Treatment of supplies of electricity and piped gas: cross-border supplies
An interconnector is a means of linking energy transmission systems between different countries. The UK has links with France (electricity), Ireland (gas) and Belgium (gas). In addition, there are several interconnectors across Europe. Consequently, electricity and gas can be supplied across borders.
Movements of goods
Consideration must first be given to the place of supply of the goods. The cross-border treatment of natural gas and electricity changed radically from 01/01/2005. The normal import/export and intra -EU supply/acquisition treatment of goods no longer applies. Instead there are now special place of supply rules, with the VAT treatment generally dependant on the place of consumption or where the customer belongs. For full details see VATPOSG5000: VAT place of supply of goods: gas and electricity and VAT Information Sheet 21/10: Place of supply of natural gas and electricity (also heat and cooling):.
Further guidance on cross border movements of goods can be found in:
- VAT Notice 702: Imports;
- VAT Notice 703: Exports of goods from the UK; and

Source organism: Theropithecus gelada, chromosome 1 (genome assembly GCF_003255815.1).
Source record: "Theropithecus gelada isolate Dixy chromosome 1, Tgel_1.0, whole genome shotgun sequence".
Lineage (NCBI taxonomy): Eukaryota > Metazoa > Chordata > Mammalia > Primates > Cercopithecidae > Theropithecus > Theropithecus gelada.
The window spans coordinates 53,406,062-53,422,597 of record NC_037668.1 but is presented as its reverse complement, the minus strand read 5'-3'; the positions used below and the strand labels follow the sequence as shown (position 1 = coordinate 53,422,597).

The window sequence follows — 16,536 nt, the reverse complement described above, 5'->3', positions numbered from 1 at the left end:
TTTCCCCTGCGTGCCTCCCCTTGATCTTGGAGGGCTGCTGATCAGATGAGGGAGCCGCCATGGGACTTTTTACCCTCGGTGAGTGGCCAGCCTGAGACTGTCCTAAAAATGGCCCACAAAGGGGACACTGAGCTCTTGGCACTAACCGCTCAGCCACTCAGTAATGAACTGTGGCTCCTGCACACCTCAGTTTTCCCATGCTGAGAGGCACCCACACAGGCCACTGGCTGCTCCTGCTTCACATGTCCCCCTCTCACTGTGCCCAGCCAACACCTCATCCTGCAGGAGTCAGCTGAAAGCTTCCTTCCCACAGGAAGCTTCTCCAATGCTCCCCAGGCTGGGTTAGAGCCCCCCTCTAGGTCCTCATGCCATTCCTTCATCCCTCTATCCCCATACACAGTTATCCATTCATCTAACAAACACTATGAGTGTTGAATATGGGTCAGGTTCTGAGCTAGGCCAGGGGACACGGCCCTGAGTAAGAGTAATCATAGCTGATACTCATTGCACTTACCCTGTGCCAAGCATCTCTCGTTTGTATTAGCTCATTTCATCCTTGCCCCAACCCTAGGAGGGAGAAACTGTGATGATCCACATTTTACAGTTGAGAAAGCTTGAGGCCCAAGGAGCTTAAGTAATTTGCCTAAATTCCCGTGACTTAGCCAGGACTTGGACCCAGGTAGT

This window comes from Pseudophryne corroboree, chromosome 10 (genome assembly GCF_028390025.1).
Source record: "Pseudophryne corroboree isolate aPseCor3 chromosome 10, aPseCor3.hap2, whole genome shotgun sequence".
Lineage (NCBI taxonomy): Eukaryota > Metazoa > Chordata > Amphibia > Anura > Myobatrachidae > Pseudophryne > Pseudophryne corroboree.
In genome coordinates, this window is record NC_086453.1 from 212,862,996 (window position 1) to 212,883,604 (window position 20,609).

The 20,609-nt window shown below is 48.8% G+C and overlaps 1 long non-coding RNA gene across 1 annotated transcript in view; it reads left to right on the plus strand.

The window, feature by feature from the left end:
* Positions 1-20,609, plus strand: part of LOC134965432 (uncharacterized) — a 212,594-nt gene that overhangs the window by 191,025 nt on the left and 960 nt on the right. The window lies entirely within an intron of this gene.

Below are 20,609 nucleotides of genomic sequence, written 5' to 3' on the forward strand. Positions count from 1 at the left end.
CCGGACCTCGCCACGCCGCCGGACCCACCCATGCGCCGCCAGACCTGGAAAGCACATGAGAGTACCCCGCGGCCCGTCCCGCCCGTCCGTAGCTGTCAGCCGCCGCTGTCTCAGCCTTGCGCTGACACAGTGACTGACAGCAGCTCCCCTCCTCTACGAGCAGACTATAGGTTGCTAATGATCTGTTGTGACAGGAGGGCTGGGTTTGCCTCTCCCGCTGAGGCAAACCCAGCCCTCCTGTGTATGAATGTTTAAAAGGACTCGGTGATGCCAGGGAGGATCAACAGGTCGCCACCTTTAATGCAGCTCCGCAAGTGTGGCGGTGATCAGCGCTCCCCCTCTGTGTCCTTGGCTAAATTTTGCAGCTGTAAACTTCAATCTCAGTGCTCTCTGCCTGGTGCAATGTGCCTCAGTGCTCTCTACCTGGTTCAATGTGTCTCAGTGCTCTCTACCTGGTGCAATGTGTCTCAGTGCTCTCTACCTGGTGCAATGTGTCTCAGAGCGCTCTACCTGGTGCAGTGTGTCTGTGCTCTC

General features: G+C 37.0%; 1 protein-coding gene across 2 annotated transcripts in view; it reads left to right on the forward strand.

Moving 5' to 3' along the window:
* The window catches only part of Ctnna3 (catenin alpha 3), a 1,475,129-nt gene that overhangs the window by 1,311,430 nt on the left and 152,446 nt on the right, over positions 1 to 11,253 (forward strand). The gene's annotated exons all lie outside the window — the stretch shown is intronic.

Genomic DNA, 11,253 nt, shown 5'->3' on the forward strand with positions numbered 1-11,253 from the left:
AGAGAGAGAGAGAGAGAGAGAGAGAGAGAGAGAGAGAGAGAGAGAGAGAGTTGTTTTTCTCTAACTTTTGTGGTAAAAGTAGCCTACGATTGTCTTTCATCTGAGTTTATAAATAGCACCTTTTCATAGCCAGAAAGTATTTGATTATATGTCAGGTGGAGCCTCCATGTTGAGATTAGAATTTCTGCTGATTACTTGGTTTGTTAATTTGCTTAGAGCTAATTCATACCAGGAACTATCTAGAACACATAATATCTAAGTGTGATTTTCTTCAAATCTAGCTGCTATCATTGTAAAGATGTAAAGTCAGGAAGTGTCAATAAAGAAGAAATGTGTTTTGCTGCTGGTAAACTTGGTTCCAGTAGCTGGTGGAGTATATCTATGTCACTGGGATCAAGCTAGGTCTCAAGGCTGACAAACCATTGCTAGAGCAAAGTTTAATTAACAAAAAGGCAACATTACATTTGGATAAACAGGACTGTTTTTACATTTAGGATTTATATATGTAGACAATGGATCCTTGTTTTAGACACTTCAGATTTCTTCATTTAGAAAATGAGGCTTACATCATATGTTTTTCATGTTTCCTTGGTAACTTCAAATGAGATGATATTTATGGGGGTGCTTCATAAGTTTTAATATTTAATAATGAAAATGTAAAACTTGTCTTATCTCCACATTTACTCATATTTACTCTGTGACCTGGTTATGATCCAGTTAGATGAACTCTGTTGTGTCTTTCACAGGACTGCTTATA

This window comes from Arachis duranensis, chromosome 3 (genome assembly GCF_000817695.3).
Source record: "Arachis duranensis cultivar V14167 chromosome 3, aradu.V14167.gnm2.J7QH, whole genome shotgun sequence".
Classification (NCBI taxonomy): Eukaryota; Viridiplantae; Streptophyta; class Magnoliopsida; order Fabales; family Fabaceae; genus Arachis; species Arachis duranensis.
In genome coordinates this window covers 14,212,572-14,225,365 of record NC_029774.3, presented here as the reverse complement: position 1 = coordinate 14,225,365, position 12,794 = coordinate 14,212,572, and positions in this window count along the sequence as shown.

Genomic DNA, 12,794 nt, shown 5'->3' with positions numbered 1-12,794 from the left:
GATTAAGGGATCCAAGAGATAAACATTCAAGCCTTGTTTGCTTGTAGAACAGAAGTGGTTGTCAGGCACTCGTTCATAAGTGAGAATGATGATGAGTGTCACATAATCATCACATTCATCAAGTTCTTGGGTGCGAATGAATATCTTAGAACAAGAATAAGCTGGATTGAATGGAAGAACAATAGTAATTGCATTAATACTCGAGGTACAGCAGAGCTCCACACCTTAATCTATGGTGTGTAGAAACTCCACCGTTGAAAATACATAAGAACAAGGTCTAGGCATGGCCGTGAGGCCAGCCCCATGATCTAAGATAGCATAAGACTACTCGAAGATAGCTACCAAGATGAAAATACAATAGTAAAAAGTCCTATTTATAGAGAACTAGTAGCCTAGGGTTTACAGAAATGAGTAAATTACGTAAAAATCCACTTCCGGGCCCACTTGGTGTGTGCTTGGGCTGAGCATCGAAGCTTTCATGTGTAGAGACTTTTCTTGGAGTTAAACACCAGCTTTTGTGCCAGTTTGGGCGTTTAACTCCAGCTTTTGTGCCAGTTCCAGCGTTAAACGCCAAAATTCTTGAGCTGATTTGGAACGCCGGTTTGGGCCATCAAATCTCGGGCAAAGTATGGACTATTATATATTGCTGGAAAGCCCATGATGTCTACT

- VAT Notice 725: The Single Market.
Shipping, transmission and interconnector access charges
These are all regarded as supplies of freight transport.
From 1 January 2010 the place of supply of freight transport follows the “general rule” for the place of supply of services; that is the place of supply is where the customer (who is in business) belongs. Full details can be found in VATPOSTR: VAT place of supply of transport. If the supply does not relate to imports or exports the liability will in most cases be standard-rated - full details can be found in VTRANS: transport.
Before 1 January 2010, and for supplies of freight transport after that date to non-business customers, the place of supply of intra-EU freight transport is where the freight transport begins. However, the place of supply may be switched to the customer’s member state if the customer is registered for VAT there.
If the supply is treated as made in the UK, it is standard-rated.
The supply of interconnector capacity is always treated as a supply of intra-EU freight transport. This is because the operator is only concerned with moving a net quantity of energy in one direction at a time between the UK and another member state.
In other circumstances, the place of supply of freight transport services is the country or countries where the transport takes place, to the extent that it takes place there. If the place of supply is the UK, the supply is standard-rated unless it forms part of a movement of goods to or from a place outside the EU, in which case it is zero-rated to the extent that it takes place in the UK.
Further guidance on freight transport services and the place of supply of services can be found in: